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This is a repost after the original questions were deemed too complicated.

enter image description here Hawker Sea Hawk shot by Smudge 9000 under CC-SA 2.0 licence.

Harriers seem to inherit elements from Sea Hawk, that the exhaust from a single engine is diverted to two side exhausts.

@Peter Kämpf answered my previous question that Harrier was basically built upon Bristol/RR Pegasus engine, which drew inspiration from Michel Wibault's Gyroptere VTOL assembly.

enter image description here

From "S.A. WIBAULT FRENCH-GERMAN SOUCOUPE 'GYROTER'?" (1944) By Rob Arndt

enter image description here Layout of the Pegasus. Public domain.

However, I noticed the contrast between two designs. Gyroter is more of a shaft-driven lifter like (X)F-35, as contrasted to direct-lift of Harriers. The hot exhaust of Gyroter directly exits at the aft in a single circular nozzle. The cold exhaust nozzles could have further forward positions than Harriers, allowing the placement of the core engine to the further aft, instead of closely around CoM, while maintaining thrust balance.

@Carlo Felicione , in his answer to Why does the Harrier jet have four landing gears? , said that the two aft nozzles forced Harriers to adapt bicycle landing gears.

enter image description here Close-up of P.1127 Kestrel (Harrier prototype) shot by Alan Wilson under CC-SA 2.0 licence.

You can see the limited space for rear landing gear bay. Also the width of the tail assembly is directly limited by the separation of rear nozzles. It needs extra heat protection as well.

Also in the question Is it possible to modify an AV-8B Harrier II to a supersonic aircraft by applying some modification? @Aeroailas has shown the BS100 engine, designed for the Harriers' supersonic successor P.1154, adding aftburners to the cold bypasses (PCB) for supersonic flight.

enter image description here

Source: aeromodelbasic.blogspot.com

And I found P.1216, a improved decendant of P.1154. In Wikipedia the change is explained:

The problem with using PCB was that its thrust developed considerably more heat, noise and thrust induced vibrations compared with that produced in the Harrier. As a result, the rear fuselage configuration employed on the Harrier was not suitable. Beginning in 1980 the design team began investigating possible solutions. By removing as much of the rear of the airframe as proposed in the preceding P.1212 and P.1214 designs they developed a small short fuselage with twin booms which removed the tailplanes from being from being directly in the path of the engine's exhaust. A similar solution to the three-nozzle problem was adopted in the later YAK-141 prototype supersonic VTOL interceptor.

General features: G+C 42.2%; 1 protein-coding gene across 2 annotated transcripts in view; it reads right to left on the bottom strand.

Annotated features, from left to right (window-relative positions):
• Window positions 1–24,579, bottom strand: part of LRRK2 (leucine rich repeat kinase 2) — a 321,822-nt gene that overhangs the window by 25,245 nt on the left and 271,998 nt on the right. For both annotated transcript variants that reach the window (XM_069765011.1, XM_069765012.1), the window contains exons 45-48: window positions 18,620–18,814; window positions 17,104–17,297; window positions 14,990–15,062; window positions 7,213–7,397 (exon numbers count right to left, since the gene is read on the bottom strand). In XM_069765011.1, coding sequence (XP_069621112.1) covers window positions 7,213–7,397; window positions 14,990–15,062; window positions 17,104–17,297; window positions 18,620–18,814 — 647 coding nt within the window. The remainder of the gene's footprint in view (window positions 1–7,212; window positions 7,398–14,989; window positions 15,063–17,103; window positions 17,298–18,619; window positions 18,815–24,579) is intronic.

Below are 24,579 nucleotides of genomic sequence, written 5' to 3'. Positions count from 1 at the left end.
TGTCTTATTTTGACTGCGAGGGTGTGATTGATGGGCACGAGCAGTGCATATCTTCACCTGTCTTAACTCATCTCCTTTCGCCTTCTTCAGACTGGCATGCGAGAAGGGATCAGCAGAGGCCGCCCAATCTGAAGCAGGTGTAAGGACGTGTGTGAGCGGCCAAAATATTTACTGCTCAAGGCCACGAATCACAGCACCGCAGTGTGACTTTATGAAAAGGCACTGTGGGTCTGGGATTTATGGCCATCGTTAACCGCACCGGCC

The configuration allowed for two nozzles at the front and a single 90-degree rotating rear exhaust which was more efficient than having to split it into the twin rear nozzles used on the Harrier. The booms provided a low drag location for the carrying of cannons in the front as well as missiles and avionics, while also shielding the jet exhausts from heat seeking missiles. Instead of the Pegasus engine whose design dated back to the 1950s the design used the Rolls-Royce RB.422.48 with PCB fitted only on the front nozzles. The design allowed the engine to be removed without needing to remove the wing as on the Harrier.

Source: Buttler, Tony (2017). British Secret Projects : Jet Fighters since 1950 ( 2nd edition) (Hardback). Manchester: Crecy Publishing. ISBN 978-1-910-80905-1.

enter image description here

BAE's ASTOVL concepts. Public domain.

So here's my question: Why does Pegasus engine have two widely seperated aft (hot) nozzles instead of one straight TVN? Why Harriers place their tail assembly between such nozzles?

Wouldn't it be better to have aft exhausts:

  1. At bottom-sides in the further aft like Yak-38? enter image description here

Uploaded by Tosaka under CC-A 3.0 licence.